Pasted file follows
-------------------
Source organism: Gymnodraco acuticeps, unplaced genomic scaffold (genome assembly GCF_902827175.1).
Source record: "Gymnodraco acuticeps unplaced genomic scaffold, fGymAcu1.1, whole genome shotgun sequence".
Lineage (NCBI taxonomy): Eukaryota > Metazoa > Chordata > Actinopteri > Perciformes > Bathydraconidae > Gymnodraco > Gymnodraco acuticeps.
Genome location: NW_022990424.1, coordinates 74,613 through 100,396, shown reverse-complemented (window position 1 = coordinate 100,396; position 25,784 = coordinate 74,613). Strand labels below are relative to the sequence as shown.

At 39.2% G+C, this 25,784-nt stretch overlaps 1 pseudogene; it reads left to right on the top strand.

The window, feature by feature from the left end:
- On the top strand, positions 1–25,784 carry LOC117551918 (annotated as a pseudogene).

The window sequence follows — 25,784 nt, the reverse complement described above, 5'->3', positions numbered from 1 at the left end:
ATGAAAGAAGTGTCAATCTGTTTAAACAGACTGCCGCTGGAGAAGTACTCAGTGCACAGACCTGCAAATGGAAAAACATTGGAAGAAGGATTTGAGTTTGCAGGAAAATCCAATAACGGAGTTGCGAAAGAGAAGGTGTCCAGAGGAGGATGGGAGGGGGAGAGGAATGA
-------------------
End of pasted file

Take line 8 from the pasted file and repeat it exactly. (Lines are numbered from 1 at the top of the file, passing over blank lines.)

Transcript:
The window sequence follows — 25,784 nt, the reverse complement described above, 5'->3', positions numbered from 1 at the left end: